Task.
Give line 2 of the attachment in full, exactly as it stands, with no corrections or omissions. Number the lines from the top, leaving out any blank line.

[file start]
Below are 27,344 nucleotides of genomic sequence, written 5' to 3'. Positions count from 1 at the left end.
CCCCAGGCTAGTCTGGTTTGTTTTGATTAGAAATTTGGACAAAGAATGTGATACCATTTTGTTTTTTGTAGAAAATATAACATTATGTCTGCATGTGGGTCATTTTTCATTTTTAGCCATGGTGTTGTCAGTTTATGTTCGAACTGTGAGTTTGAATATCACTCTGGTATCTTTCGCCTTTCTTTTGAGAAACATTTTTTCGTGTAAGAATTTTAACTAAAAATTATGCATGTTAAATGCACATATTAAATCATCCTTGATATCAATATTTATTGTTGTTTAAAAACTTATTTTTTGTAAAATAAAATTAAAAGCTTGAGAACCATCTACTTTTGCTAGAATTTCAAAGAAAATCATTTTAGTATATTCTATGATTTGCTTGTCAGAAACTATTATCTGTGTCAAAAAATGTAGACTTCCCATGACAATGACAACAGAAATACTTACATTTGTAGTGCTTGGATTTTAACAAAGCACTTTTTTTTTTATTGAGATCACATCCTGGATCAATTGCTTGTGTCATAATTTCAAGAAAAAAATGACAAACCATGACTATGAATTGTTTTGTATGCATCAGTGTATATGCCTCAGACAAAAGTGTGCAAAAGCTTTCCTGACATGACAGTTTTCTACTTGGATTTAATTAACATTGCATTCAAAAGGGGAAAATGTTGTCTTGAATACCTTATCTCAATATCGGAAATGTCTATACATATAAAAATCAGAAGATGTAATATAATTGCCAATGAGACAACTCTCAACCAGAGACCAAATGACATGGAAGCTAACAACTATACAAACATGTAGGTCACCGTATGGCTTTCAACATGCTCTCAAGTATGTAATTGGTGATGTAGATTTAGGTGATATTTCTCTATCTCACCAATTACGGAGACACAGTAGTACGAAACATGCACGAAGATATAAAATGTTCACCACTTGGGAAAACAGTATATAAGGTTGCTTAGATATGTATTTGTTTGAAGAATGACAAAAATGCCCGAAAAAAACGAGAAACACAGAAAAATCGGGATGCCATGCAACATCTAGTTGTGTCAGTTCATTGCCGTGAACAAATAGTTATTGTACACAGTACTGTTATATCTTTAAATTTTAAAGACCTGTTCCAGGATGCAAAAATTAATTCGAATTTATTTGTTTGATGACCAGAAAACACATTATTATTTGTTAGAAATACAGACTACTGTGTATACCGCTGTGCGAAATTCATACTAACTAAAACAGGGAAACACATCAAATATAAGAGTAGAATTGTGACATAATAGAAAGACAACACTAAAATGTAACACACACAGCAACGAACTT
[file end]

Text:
CCCCAGGCTAGTCTGGTTTGTTTTGATTAGAAATTTGGACAAAGAATGTGATACCATTTTGTTTTTTGTAGAAAATATAACATTATGTCTGCATGTGGGTCATTTTTCATTTTTAGCCATGGTGTTGTCAGTTTATGTTCGAACTGTGAGTTTGAATATCACTCTGGTATCTTTCGCCTTTCTTTTGAGAAACATTTTTTCGTGTAAGAATTTTAACTAAAAATTATGCATGTTAAATGCACATATTAAATCATCCTTGATATCAATATTTATTGTTGTTTAAAAACTTATTTTTTGTAAAATAAAATTAAAAGCTTGAGAACCATCTACTTTTGCTAGAATTTCAAAGAAAATCATTTTAGTATATTCTATGATTTGCTTGTCAGAAACTATTATCTGTGTCAAAAAATGTAGACTTCCCATGACAATGACAACAGAAATACTTACATTTGTAGTGCTTGGATTTTAACAAAGCACTTTTTTTTTTATTGAGATCACATCCTGGATCAATTGCTTGTGTCATAATTTCAAGAAAAAAATGACAAACCATGACTATGAATTGTTTTGTATGCATCAGTGTATATGCCTCAGACAAAAGTGTGCAAAAGCTTTCCTGACATGACAGTTTTCTACTTGGATTTAATTAACATTGCATTCAAAAGGGGAAAATGTTGTCTTGAATACCTTATCTCAATATCGGAAATGTCTATACATATAAAAATCAGAAGATGTAATATAATTGCCAATGAGACAACTCTCAACCAGAGACCAAATGACATGGAAGCTAACAACTATACAAACATGTAGGTCACCGTATGGCTTTCAACATGCTCTCAAGTATGTAATTGGTGATGTAGATTTAGGTGATATTTCTCTATCTCACCAATTACGGAGACACAGTAGTACGAAACATGCACGAAGATATAAAATGTTCACCACTTGGGAAAACAGTATATAAGGTTGCTTAGATATGTATTTGTTTGAAGAATGACAAAAATGCCCGAAAAAAACGAGAAACACAGAAAAATCGGGATGCCATGCAACATCTAGTTGTGTCAGTTCATTGCCGTGAACAAATAGTTATTGTACACAGTACTGTTATATCTTTAAATTTTAAAGACCTGTTCCAGGATGCAAAAATTAATTCGAATTTATTTGTTTGATGACCAGAAAACACATTATTATTTGTTAGAAATACAGACTACTGTGTATACCGCTGTGCGAAATTCATACTAACTAAAACAGGGAAACACATCAAATATAAGAGTAGAATTGTGACATAATAGAAAGACAACACTAAAATGTAACACACACAGCAACGAACTT